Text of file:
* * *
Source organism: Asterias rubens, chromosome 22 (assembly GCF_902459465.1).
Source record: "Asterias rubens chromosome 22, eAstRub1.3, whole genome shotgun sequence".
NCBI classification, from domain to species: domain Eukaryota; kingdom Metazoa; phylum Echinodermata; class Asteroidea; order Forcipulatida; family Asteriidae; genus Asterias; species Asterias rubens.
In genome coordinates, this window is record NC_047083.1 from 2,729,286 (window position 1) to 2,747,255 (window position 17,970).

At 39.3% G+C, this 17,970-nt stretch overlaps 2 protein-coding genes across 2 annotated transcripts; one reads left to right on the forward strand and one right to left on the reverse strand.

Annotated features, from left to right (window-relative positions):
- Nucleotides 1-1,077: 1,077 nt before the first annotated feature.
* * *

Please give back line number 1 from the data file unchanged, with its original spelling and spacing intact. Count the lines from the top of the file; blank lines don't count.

Source organism: Asterias rubens, chromosome 22 (assembly GCF_902459465.1).